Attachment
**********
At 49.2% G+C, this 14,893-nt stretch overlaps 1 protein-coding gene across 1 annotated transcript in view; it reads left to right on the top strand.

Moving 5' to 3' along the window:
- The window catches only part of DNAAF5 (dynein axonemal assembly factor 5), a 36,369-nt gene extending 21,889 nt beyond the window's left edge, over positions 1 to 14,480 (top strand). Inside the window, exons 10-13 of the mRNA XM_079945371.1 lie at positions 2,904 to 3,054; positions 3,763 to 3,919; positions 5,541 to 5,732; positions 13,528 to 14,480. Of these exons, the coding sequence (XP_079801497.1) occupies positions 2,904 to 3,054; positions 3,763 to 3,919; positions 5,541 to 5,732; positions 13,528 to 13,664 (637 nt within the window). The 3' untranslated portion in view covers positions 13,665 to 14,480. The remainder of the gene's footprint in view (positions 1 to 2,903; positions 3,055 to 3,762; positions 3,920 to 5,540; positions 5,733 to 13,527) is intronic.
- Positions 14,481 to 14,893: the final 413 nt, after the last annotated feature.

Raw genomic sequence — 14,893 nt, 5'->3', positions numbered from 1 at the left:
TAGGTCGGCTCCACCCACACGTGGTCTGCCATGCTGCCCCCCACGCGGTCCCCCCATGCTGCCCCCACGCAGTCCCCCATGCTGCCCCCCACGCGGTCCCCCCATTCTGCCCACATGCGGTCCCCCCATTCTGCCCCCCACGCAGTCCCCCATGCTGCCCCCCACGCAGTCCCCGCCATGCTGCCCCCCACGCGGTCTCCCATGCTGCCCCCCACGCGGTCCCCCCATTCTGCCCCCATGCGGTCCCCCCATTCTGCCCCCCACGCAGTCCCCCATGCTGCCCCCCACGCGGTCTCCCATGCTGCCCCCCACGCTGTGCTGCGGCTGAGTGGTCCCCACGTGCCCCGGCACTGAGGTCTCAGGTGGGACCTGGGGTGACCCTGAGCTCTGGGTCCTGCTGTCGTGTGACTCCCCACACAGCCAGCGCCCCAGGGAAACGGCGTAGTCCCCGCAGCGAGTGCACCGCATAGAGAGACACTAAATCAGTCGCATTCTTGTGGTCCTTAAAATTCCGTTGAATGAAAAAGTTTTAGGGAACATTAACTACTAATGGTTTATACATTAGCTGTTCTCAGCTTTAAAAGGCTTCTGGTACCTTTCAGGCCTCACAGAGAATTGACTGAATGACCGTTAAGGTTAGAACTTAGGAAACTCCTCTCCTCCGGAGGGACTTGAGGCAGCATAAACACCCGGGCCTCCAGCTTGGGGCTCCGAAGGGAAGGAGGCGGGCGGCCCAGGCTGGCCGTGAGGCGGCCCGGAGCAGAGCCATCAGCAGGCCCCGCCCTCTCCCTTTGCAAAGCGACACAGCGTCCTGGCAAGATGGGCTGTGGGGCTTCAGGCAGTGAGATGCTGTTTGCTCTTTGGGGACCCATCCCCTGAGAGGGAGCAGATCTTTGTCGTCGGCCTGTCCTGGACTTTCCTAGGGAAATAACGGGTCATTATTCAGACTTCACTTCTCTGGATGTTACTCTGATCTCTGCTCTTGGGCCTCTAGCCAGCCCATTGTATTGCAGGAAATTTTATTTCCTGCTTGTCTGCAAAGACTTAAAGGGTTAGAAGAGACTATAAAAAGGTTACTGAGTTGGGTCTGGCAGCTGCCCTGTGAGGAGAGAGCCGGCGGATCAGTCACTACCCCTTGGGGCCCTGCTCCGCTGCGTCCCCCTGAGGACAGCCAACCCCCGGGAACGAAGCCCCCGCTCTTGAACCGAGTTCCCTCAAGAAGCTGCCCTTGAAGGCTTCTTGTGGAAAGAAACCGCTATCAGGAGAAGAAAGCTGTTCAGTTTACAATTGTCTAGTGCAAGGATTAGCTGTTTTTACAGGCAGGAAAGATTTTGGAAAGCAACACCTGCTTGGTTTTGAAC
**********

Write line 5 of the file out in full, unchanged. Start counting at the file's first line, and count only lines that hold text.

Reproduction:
Raw genomic sequence — 14,893 nt, 5'->3', positions numbered from 1 at the left: